Indonesia resumes search for victims, black box of crashed Sriwijaya jet

Bernadette Christina Munthe and Agustinus Beo Da Costa
·2 min read
Indonesia continues search for debris of Sriwijaya Air flight SJ 182

By Bernadette Christina Munthe and Agustinus Beo Da Costa

JAKARTA (Reuters) - Indonesian divers resumed a search on Thursday for the remains of 62 victims and the cockpit voice recorder from a Sriwijaya Air plane that plunged into the Java Sea soon after takeoff last weekend, officials said.

The search at the crash site of the Boeing 737-500, which was traveling from Jakarta to Pontianak, had been temporarily suspended on Wednesday after bad weather whipped up high waves.

A team of divers recovered one of the plane's black boxes, the flight data recorder (FDR), from the seabed earlier this week and efforts were underway on Thursday to retrieve the cockpit voice recorder (CVR).

With the cause of the fatal crash of the nearly 27-year-old plane unclear, investigators will rely heavily on the black boxes to determine what caused it to lose control minutes after take-off.

Indonesia National Transportation Safety Committee (KNKT) head Soerjanto Tjahjono told Reuters the FDR information was still being processed and a preliminary report would be published within 30 days of the crash in line with international standards.

Tempo newspaper on Thursday reported the plane had experienced recurring problems with the autothrottle system that automatically controls the engine power settings since returning from storage last month. Sriwijaya did not respond immediately to a request for comment.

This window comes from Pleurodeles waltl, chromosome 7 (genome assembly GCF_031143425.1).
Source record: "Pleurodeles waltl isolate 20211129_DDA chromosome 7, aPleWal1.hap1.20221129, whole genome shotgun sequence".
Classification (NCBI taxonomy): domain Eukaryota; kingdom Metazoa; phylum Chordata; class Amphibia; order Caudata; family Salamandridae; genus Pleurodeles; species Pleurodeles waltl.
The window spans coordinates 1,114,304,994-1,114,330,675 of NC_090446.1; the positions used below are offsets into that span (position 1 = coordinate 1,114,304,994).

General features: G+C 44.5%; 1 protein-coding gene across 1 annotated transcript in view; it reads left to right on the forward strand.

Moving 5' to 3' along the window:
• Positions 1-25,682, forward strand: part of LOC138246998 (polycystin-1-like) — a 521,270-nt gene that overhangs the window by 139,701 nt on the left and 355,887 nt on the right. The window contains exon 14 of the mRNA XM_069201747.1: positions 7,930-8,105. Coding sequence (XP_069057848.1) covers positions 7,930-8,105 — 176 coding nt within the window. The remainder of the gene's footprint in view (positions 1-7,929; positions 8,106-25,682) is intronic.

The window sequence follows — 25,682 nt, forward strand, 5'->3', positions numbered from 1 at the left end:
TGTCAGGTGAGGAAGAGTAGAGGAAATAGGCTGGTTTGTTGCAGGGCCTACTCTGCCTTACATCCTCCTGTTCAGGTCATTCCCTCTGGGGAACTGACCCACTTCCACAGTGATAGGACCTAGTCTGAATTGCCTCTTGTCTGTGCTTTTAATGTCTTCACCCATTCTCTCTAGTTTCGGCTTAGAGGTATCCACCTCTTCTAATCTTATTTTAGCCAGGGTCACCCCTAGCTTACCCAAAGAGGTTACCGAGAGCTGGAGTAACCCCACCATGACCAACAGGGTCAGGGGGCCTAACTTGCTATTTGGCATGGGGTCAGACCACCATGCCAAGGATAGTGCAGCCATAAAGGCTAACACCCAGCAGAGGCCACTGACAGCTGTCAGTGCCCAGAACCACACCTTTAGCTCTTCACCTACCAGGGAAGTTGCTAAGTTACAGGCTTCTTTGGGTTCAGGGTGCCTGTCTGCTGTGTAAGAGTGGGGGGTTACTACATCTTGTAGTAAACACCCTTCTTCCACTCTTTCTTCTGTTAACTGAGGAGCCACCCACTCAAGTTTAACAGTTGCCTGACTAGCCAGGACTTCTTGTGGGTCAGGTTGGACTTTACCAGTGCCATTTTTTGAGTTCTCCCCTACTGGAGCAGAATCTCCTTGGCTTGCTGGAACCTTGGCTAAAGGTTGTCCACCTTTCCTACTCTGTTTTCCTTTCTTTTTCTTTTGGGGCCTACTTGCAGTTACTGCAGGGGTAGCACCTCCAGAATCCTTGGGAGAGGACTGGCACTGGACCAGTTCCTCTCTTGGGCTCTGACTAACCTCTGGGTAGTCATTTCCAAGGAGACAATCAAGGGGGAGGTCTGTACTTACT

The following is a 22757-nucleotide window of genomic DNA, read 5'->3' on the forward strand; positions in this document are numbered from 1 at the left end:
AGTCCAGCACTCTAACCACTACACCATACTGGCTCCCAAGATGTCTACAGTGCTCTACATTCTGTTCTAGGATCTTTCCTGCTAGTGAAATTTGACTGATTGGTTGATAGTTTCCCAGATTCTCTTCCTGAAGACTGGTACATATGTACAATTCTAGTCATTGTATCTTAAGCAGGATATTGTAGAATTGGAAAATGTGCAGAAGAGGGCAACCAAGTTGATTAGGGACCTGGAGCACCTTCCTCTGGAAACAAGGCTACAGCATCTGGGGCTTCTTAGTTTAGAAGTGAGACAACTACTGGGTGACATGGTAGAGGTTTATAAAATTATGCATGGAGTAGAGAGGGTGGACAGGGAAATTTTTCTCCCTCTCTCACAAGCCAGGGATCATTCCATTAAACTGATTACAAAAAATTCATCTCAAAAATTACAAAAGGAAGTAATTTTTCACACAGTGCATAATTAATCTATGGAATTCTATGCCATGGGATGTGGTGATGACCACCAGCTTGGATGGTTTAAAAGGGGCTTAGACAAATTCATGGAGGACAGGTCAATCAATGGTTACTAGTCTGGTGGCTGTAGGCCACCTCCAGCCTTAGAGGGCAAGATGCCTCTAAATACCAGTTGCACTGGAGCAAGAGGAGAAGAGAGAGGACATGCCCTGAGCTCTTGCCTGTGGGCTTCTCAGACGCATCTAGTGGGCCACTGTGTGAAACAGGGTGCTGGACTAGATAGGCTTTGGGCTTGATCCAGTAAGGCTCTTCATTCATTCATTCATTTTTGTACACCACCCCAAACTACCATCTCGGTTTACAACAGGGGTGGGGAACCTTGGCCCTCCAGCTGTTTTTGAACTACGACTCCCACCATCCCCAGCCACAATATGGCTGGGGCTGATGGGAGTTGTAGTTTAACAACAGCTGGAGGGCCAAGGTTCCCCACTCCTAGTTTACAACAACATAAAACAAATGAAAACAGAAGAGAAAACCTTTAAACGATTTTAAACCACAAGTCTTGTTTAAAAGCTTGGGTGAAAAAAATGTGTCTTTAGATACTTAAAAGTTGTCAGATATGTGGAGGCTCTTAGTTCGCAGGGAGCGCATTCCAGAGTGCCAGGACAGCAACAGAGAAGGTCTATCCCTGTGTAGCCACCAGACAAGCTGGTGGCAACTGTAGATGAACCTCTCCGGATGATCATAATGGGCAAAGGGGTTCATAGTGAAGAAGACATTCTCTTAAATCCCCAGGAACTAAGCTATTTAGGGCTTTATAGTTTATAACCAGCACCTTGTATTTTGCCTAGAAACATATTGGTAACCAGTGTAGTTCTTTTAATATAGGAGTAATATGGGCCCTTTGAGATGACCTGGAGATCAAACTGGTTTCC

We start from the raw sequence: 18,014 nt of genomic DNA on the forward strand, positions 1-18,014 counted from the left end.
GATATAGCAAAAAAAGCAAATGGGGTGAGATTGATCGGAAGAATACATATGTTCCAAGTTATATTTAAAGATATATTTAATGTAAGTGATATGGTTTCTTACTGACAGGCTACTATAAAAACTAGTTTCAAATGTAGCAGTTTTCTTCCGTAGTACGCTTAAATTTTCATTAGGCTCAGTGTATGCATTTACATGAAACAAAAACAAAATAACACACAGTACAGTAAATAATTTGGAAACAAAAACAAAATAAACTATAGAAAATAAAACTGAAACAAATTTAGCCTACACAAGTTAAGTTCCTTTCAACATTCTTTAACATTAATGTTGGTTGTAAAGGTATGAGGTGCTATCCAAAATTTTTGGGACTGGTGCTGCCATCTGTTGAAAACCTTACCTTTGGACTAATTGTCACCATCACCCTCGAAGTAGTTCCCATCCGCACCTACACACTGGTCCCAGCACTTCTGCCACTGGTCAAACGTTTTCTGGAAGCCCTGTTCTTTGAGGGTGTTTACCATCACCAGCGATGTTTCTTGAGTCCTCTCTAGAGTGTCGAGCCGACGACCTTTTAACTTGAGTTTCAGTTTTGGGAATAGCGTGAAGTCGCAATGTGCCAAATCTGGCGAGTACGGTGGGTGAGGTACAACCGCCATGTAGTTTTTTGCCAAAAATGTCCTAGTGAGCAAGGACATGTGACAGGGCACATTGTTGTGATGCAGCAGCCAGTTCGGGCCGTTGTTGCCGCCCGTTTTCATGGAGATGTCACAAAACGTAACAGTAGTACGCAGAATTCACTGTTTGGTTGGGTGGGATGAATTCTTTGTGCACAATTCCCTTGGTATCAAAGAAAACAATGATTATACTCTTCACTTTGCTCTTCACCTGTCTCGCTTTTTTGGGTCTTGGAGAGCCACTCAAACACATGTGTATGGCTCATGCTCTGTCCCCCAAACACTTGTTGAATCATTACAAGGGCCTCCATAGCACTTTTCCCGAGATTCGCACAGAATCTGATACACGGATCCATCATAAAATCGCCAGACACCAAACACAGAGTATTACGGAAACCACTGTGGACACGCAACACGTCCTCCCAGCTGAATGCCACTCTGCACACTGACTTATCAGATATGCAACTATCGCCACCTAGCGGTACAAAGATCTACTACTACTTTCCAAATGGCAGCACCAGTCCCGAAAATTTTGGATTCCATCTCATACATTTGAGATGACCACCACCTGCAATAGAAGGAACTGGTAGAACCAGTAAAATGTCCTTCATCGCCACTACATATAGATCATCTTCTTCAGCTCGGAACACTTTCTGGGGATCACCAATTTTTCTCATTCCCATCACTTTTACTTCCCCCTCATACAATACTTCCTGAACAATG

Tjahjono said if the autothrottle system was not working, the pilots could control the settings manually with their hands.

An airline pilot who was not authorised to speak publicly said it was considered acceptable for a plane to fly when the autothrottle system was not working, though it would increase the pilot workload and could prove distracting in an emergency situation.

Most air accidents are typically caused by a range of factors that can take months to establish, according to safety experts.

The Sriwijaya crash is the biggest airline disaster in Indonesia since 189 people were killed onboard a Lion Air Boeing 737 MAX that plunged into the Java Sea minutes after take-off in 2018.

(Additional reporting by Stanley Widianto in Jakarta and Jamie Freed in Sydney; Writing by Kate Lamb and Jamie Freed, Editing by Angus MacSwan)